How to Replace an HVAC Condensation Drain

August 5, 2011 | by Ethan (email) |

Remember those kitchen cabinet pulls I installed at Fred and Kim’s house? Did I mention that their air conditioning wasn’t working that day… and that it was 100° outside when I did those? I didn’t? Well, it was miserable.

The Fauth family came to our place to cool off that night, and I told Fred and Kim how a while back our HVAC quit working because the condensation drain was clogged. They went home and checked, and sure enough, found their drain line full of dust, rust, and other gunk. Water pooling inside the drain pan of the air handler was preventing the coils from cooling down, ultimately robbing cold air from the rest of the house.

Fred took a temporary measure and cut the drain pipe, then directed the water into a bucket which had to be emptied every 12 hours. It’s a better solution than having interior temperatures reach 90°, but it wasn’t a permanent solution.

Cut drain line

When my HVAC unit was replaced, the pros installed a clear plastic trap so we can see when it needs to be cleaned. I thought it should be simple enough to install one at Fred’s and Kim’s house. Unfortunately, none of the big box stores carry that component, so I improvised.

You can do this project too, if you find your air conditioner giving out due to a condensation line clog.

How to Replace an Air Conditioning Drain Line

My goal was to piece together a new drain line and use some clear flexible tubing to recreate the trap. The trap would collect any gunk, and adjustable clamps would allow access for cleaning.

I had a gift card for Lowe’s so that’s where I picked up my supplies — ¾” PVC, various fittings, 1′ of clear tubing, a pack of metal clamps (the kind you tighten with a screw driver) and PVC cement. Since this was a drain line and wouldn’t be under pressure, I didn’t need to use any PVC primer (that purple stain you often see on PVC).

Supplies from Lowe's

Here’s a picture of the existing PVC. The drain goes to a small pump.

Drain pump

Here’s a pic of the old drain removed. It was nasty.

Old PVC drain

Using the old drain as my template, I began dry fitting everything together.

Dry fitting the pvc

Dry fitting the drain

Working the tubing in place.

Trap in place

The old drain had a removable cap. I’m not sure if it was to introduce some air or another reason, but I recreated that too.

Removable cap

If you’ve ever worked with PVC before, you know that it’s important to make clean, straight cuts and to remove any burrs and debris. We had a miter saw handy and it worked well. Disregard my lack of safety glasses.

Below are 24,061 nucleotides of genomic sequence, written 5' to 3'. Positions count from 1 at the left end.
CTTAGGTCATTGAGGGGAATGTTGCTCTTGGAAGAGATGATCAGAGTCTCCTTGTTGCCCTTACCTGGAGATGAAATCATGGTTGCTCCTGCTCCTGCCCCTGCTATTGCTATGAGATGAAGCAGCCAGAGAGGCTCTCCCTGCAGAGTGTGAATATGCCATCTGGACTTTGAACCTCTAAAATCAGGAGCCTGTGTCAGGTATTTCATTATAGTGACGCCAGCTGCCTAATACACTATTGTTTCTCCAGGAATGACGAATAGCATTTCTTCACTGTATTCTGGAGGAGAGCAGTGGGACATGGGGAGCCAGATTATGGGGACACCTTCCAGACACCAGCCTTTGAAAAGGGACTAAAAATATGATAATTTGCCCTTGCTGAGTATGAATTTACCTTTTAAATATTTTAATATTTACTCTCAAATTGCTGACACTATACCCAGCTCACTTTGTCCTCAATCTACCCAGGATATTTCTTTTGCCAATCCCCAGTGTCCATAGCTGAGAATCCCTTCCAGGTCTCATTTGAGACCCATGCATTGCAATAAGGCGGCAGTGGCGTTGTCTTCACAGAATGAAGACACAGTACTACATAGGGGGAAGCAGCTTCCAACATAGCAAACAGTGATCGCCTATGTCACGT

When I was satisfied that everything fit together, it was time to start gluing. PVC cement is a chemical solvent that melts the two pieces together making a super strong bond when it cures.

Be sure to fully seat the PVC inside the fitting. It’s also a good idea to give it a little twist to ensure good coverage.



Keep everything in the right orientation, otherwise you’ll end up with PVC going in the wrong direction.

Gluing the T

This is the metal clamp I used to secure the flexible tubing. Turning that screw allows you to tighten or loosen the clamp.

Metal clamp

I actually ended up gluing the left side of the flexible tubing (in addition to the metal clamp) as there was a small leak.

Finished gluing

Can you see the water in the trap?

Water in trap

Here’s a close-up of the bracket I used to keep the PVC in the right spot.


When it was all finished, we flushed the line with water to make sure it didn’t leak and everything worked as expected. Fred and Kim have their A/C back and I get to share a great how-to with all of you. I love it when a plan comes together!


Have you ever had to tackle and issue with your HVAC unit? Do you remember to change your air filters? What have you made out of PVC before?

27 Responses
  1. Eek565 says:

    This is great info. If you need more tutorials I have lots of broken things at my house. Come on over!

  2. paintergal says:

    Wow! Has anyone ever called you MacGyver before? 🙂

  3. AarthiD says:

    Brilliant! That was really cool and a solution I hadn’t thought of before. My family’s AC unit is pushing 20 and I think something like this may well be necessary soon.

    As for things I’ve made of PVC….do projector screens and puppet show theaters count? 😀

  4. Mark says:

    That removable cap you didn’t know the purpose of? It’s to prevent this very problem! Every six months, you’re supposed to pull the cap and pour in about a teaspoon of bleach to keep the line clean. This will keep your system from clogging up and you’ll never have to replace all of that PVC again!

    • Ethan says:

      Mark, That’s great info! I checked their line yesterday and I’m already seeing small bits of debris accumulate in the trap. Will bleach dissolve those? It doesn’t seem likely.

      My system was installed about a year ago and the U- shaped trap has a brush to remove debris. Are newer systems moving away from the bleach solution?

    • Tripp Knightly says: